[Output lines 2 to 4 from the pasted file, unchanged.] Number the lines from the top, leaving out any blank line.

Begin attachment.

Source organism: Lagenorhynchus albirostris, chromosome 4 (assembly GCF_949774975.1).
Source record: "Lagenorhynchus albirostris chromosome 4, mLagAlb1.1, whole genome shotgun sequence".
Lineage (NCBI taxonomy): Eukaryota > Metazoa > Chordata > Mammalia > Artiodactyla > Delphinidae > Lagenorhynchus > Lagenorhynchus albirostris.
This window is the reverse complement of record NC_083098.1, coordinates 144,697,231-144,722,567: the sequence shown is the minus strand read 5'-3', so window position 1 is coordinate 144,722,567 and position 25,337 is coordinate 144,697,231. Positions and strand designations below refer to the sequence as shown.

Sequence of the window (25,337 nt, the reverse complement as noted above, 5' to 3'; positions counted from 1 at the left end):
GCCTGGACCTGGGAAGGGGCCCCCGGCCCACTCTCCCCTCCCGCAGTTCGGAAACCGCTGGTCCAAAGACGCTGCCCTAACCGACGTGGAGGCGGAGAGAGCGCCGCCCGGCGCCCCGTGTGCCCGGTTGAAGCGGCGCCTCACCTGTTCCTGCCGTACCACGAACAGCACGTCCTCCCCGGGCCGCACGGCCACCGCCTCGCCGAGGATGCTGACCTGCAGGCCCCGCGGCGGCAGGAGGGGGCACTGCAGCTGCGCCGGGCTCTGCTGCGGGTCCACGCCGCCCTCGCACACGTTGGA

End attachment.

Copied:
Source record: "Lagenorhynchus albirostris chromosome 4, mLagAlb1.1, whole genome shotgun sequence".
Lineage (NCBI taxonomy): Eukaryota > Metazoa > Chordata > Mammalia > Artiodactyla > Delphinidae > Lagenorhynchus > Lagenorhynchus albirostris.
This window is the reverse complement of record NC_083098.1, coordinates 144,697,231-144,722,567: the sequence shown is the minus strand read 5'-3', so window position 1 is coordinate 144,722,567 and position 25,337 is coordinate 144,697,231. Positions and strand designations below refer to the sequence as shown.